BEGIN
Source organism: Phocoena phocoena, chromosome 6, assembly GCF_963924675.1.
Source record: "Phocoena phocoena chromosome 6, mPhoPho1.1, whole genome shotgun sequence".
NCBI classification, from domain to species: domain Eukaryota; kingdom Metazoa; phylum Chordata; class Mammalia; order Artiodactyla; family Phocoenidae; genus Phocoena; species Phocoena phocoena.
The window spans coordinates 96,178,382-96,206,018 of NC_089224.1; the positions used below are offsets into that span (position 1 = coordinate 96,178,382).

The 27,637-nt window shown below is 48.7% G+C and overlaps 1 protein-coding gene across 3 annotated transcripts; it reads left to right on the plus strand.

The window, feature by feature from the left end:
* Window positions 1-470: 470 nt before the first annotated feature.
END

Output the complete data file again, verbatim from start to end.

Source organism: Phocoena phocoena, chromosome 6, assembly GCF_963924675.1.
Source record: "Phocoena phocoena chromosome 6, mPhoPho1.1, whole genome shotgun sequence".
NCBI classification, from domain to species: domain Eukaryota; kingdom Metazoa; phylum Chordata; class Mammalia; order Artiodactyla; family Phocoenidae; genus Phocoena; species Phocoena phocoena.
The window spans coordinates 96,178,382-96,206,018 of NC_089224.1; the positions used below are offsets into that span (position 1 = coordinate 96,178,382).

The 27,637-nt window shown below is 48.7% G+C and overlaps 1 protein-coding gene across 3 annotated transcripts; it reads left to right on the plus strand.

The window, feature by feature from the left end:
* Window positions 1-470: 470 nt before the first annotated feature.